Most of the evacuees by late-1943 had returned home. There were only 350,000 people still officially billeted outside London and the big cities. The German V-1 campaign came as a shock to the British people. They had gone through the Blitz and thought that the Germans no longer had the capability to bomb Britain. Actually the Germans had planned a much more massive assault, but was substantially undercut by Allied bombing operations. All of this was done in secret, both the German plans and the Allied disruption efforts. There was no effort made to prepare the British people. The V-1 campaign It occurred amidst the euphoria of the successful D-Day landings. The Germans began launching the V-1 flying buzz bombs a week after D-Day (June 13). They had no choice because they could only reach Britain if fired from the French Channel coast and now the Allies were in the process of liberating France. The V-1 was a relatively simple weapon and could be produced inexpensively in large numbers, but it could not be aimed at sprcifuc targets other than large cities. The effort had been delayed and reduced by the Allied counter measures, but finally began. London was the main, but not the only target. Hitler had a fixation on the British capital. Not only had the stubbon resistance of Londoners derailed his war plans, but the British RF was now helping the British to smash German cities to rubble. He hd tried to destroy it once and now hd another opportunity. The result was the third and final British World war II evacuations. The V-1 attacks resulted in a third and final exodus from London. Some 1.5 million people had left (by September). Only 20 percent of these, however, were 'official' evacuees. Most of the evacuees sought to live with family and friends in the countryside and small towns. Tthe evacuation process was officially halted (September) when the Allies were in full command of yhe Channel Coast. The evacuation was reversed for almost all areas except for London and the vulnerable East coast. The Germans were, however, not done with London. This was just when the V-2 attacks began. The V-2s had much greater range than the V-1s. They could devestate an ebtire city block, but were much more complicated to produce and this were not available in the numbers that had been planned for the V-1s. Unlike the V-1s they could not be shot down. The British Government did not officially approve people returnong to London until a month after the German surrender (June 1945). The billeting progrm was finally ended (March 1946).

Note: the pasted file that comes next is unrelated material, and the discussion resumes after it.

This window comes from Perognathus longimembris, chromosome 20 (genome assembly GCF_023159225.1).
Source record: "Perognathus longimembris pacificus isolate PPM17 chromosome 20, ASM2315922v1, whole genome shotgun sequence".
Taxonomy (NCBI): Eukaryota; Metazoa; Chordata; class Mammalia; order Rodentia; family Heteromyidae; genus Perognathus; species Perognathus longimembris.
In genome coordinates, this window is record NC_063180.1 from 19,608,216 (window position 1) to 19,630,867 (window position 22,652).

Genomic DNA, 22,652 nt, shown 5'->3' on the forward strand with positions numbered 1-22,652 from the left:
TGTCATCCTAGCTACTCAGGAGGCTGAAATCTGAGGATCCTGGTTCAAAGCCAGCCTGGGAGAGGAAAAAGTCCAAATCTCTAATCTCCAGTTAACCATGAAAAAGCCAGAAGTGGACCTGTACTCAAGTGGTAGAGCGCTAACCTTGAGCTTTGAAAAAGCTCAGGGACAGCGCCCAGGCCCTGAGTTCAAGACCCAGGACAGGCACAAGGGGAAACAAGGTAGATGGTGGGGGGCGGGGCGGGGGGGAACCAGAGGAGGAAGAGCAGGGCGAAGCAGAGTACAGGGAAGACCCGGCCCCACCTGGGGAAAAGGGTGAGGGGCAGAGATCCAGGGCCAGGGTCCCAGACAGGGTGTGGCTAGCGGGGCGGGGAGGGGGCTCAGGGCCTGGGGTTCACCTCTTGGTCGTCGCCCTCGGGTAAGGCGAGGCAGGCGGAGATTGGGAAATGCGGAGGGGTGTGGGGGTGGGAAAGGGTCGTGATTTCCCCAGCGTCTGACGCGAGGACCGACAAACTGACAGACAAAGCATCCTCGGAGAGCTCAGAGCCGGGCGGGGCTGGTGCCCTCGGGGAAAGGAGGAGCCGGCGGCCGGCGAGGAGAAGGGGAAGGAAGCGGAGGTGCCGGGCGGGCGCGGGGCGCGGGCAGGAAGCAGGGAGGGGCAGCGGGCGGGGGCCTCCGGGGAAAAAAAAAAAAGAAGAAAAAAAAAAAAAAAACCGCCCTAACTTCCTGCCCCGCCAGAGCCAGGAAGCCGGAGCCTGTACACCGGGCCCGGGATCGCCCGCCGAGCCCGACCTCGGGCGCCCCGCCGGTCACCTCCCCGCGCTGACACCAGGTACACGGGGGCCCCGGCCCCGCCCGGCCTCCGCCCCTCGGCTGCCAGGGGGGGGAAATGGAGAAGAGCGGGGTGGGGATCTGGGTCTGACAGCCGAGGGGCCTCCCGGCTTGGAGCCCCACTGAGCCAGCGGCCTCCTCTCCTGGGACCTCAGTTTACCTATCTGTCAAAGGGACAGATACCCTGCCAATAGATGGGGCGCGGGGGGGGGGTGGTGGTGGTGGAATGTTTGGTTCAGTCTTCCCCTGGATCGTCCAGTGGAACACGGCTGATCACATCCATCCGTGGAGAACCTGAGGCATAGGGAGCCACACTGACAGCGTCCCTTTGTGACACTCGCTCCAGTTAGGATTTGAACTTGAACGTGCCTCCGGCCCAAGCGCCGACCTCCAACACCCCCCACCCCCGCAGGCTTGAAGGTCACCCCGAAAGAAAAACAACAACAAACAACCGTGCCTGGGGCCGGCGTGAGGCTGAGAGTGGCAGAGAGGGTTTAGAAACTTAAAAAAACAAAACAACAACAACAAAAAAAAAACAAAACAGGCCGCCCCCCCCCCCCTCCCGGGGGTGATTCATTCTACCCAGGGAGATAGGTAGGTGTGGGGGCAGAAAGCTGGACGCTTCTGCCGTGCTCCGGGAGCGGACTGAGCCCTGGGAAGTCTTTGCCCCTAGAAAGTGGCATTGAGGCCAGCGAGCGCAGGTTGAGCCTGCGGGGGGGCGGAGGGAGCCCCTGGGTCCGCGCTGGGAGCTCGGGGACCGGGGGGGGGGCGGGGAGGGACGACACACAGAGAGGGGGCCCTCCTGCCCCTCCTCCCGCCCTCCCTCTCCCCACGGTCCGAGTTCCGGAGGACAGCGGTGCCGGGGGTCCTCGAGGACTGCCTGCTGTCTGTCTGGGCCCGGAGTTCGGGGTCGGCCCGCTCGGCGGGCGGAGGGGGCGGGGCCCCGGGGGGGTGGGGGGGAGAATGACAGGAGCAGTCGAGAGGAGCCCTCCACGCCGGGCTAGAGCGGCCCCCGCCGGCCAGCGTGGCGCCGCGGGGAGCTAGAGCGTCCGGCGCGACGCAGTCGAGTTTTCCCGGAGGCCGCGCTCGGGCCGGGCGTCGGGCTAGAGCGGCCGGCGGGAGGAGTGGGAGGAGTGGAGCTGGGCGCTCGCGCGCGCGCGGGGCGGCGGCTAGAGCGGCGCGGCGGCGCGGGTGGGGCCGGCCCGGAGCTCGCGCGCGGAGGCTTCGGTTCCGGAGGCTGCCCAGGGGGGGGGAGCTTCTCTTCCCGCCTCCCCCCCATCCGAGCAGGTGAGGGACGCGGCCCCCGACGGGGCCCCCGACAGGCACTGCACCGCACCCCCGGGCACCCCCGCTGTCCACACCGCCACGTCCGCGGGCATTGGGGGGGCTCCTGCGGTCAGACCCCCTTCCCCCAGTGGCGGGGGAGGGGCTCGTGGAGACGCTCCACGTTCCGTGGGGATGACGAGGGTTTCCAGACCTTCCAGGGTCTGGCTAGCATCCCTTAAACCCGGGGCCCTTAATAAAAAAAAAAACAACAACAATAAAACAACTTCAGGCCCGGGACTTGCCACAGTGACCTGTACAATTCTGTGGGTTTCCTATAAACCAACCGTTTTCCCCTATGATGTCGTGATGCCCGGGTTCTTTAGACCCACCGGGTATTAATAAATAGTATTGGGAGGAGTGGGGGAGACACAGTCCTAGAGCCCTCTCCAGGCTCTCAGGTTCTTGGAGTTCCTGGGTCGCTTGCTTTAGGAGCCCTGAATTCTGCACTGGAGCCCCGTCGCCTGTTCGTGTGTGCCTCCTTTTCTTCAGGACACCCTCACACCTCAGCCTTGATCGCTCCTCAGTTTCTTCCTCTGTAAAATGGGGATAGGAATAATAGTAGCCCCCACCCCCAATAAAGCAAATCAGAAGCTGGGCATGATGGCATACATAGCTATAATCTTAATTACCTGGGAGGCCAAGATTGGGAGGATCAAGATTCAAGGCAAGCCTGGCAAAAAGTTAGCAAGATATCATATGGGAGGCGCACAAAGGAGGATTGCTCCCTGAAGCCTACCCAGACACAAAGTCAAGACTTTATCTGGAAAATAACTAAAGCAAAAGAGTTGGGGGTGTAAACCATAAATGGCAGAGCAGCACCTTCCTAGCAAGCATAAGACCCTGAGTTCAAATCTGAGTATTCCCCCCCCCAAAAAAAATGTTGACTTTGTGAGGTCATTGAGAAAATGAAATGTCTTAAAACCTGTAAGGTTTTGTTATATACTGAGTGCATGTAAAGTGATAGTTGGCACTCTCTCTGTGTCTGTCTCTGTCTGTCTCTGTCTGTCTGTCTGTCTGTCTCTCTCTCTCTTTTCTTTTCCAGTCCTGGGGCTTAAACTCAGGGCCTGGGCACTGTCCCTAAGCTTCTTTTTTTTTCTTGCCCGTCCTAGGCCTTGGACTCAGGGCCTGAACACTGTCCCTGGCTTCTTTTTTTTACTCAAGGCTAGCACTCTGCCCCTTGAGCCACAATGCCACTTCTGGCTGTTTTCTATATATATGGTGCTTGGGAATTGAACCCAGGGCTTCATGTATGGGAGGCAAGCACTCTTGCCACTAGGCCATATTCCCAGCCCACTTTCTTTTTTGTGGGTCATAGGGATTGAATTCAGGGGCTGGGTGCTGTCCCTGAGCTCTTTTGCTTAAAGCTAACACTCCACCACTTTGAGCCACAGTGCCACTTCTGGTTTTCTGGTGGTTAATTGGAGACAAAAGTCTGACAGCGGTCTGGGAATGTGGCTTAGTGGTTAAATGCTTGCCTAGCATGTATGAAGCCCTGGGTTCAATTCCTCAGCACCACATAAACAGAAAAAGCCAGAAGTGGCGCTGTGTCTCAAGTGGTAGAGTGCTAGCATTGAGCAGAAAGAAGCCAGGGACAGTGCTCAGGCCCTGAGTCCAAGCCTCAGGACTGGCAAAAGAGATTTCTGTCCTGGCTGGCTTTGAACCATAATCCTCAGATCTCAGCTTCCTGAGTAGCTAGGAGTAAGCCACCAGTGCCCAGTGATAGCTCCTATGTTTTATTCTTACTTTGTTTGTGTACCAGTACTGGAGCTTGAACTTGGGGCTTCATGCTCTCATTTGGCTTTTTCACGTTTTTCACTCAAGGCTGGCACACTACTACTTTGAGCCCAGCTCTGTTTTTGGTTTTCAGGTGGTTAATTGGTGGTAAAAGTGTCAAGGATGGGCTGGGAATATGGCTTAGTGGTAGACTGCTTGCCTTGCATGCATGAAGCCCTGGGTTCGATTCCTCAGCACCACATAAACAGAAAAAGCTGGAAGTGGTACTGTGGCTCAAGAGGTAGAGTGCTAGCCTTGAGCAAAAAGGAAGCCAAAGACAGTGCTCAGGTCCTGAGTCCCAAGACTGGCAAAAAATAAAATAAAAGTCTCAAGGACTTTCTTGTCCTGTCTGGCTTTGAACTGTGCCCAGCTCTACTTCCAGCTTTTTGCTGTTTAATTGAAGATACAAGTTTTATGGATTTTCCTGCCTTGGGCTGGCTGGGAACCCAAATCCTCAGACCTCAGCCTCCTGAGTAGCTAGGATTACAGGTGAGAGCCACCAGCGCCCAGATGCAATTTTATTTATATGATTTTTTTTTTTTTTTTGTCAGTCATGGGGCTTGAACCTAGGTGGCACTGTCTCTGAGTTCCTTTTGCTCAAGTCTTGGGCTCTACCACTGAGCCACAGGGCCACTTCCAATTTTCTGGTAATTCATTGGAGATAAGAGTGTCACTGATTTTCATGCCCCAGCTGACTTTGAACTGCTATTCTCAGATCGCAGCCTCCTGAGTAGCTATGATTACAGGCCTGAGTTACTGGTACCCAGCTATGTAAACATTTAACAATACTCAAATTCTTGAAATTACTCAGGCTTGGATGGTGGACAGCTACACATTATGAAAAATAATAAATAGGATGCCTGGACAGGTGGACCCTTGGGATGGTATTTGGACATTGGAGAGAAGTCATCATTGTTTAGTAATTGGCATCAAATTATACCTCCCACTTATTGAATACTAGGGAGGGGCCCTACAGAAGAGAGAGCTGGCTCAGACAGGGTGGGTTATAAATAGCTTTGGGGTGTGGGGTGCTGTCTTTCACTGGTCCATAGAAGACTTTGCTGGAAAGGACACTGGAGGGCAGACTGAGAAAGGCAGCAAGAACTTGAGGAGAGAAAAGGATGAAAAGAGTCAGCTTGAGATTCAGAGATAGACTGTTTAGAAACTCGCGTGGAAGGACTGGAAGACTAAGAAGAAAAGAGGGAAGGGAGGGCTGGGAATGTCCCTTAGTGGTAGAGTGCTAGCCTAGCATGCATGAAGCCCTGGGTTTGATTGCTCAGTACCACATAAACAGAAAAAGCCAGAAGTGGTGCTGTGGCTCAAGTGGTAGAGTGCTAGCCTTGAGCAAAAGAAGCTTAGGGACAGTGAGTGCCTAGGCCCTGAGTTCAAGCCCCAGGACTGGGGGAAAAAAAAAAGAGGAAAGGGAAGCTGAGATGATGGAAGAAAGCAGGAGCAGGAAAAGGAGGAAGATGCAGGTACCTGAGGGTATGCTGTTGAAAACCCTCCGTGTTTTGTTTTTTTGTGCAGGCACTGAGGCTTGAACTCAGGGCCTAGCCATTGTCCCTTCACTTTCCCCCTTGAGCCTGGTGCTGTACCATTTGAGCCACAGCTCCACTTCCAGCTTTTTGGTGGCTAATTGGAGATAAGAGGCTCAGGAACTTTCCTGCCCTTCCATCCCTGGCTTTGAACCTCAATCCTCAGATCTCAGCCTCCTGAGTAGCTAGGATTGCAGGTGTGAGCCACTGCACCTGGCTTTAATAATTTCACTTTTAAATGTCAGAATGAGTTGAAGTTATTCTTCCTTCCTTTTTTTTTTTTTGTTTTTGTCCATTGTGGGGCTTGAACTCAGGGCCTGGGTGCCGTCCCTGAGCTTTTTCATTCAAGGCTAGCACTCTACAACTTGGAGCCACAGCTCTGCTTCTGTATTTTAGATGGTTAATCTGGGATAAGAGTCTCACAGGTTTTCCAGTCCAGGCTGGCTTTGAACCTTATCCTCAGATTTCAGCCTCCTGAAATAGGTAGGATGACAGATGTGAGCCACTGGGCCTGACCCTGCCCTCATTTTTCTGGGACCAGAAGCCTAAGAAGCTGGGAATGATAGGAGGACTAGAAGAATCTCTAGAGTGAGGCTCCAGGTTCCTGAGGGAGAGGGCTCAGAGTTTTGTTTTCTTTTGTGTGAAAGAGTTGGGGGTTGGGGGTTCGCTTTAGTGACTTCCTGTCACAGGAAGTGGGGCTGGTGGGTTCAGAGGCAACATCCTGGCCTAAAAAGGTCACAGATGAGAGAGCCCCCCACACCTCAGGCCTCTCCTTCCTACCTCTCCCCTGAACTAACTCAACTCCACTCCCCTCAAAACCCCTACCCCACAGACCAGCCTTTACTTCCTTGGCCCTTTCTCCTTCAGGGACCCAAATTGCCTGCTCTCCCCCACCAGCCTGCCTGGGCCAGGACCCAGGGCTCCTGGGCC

Despite Hitler's expections, the V weapons proved useless as military weapons. A military weapon has to have the capability to be precisely aimed at a target of ome importance. And as marvelous a technical achievement the V-wepons were, they simply could not be precisly aimed. They coulkd hit a specific city if it w large enough, but not a target in thst city or a battlefield target of importance. The result was that more people (slave laborers) lost their lives in making the V weapons than Allied victims, almost all of which were civilians. The one battlefield impact of the German V-weapons was that they pushed Eisenhowe to approve Market Garden, in part because it would deny the Germans the last ares that the V-weapons copuld be used to hit Britain. .